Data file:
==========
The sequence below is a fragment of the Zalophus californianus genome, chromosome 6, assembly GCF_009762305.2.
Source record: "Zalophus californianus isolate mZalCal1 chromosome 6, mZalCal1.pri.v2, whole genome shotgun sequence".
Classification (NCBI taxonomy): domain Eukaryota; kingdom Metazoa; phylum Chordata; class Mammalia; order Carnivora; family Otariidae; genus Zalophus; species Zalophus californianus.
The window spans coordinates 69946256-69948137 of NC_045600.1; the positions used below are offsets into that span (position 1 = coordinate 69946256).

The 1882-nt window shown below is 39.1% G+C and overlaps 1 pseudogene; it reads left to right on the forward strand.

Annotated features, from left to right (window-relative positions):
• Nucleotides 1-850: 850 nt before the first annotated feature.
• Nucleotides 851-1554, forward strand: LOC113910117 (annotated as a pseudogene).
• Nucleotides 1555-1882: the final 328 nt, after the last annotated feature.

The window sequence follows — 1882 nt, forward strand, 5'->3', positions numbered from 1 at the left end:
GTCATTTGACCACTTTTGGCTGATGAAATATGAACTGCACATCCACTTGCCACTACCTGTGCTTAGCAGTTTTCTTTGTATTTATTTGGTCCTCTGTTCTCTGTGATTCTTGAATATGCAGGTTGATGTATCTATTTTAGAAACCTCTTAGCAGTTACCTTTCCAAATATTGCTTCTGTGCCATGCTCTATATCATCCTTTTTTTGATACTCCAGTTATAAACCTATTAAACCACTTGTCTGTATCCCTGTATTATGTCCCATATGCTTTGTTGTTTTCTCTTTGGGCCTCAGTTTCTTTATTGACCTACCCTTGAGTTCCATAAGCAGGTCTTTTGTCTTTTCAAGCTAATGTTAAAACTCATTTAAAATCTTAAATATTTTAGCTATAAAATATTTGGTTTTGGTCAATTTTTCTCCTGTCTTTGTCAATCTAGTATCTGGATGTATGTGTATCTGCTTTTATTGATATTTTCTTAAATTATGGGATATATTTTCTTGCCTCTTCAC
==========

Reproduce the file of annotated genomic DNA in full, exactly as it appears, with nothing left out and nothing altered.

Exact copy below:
The sequence below is a fragment of the Zalophus californianus genome, chromosome 6, assembly GCF_009762305.2.
Source record: "Zalophus californianus isolate mZalCal1 chromosome 6, mZalCal1.pri.v2, whole genome shotgun sequence".
Classification (NCBI taxonomy): domain Eukaryota; kingdom Metazoa; phylum Chordata; class Mammalia; order Carnivora; family Otariidae; genus Zalophus; species Zalophus californianus.
The window spans coordinates 69946256-69948137 of NC_045600.1; the positions used below are offsets into that span (position 1 = coordinate 69946256).

The 1882-nt window shown below is 39.1% G+C and overlaps 1 pseudogene; it reads left to right on the forward strand.

Annotated features, from left to right (window-relative positions):
• Nucleotides 1-850: 850 nt before the first annotated feature.
• Nucleotides 851-1554, forward strand: LOC113910117 (annotated as a pseudogene).
• Nucleotides 1555-1882: the final 328 nt, after the last annotated feature.

The window sequence follows — 1882 nt, forward strand, 5'->3', positions numbered from 1 at the left end:
GTCATTTGACCACTTTTGGCTGATGAAATATGAACTGCACATCCACTTGCCACTACCTGTGCTTAGCAGTTTTCTTTGTATTTATTTGGTCCTCTGTTCTCTGTGATTCTTGAATATGCAGGTTGATGTATCTATTTTAGAAACCTCTTAGCAGTTACCTTTCCAAATATTGCTTCTGTGCCATGCTCTATATCATCCTTTTTTTGATACTCCAGTTATAAACCTATTAAACCACTTGTCTGTATCCCTGTATTATGTCCCATATGCTTTGTTGTTTTCTCTTTGGGCCTCAGTTTCTTTATTGACCTACCCTTGAGTTCCATAAGCAGGTCTTTTGTCTTTTCAAGCTAATGTTAAAACTCATTTAAAATCTTAAATATTTTAGCTATAAAATATTTGGTTTTGGTCAATTTTTCTCCTGTCTTTGTCAATCTAGTATCTGGATGTATGTGTATCTGCTTTTATTGATATTTTCTTAAATTATGGGATATATTTTCTTGCCTCTTCAC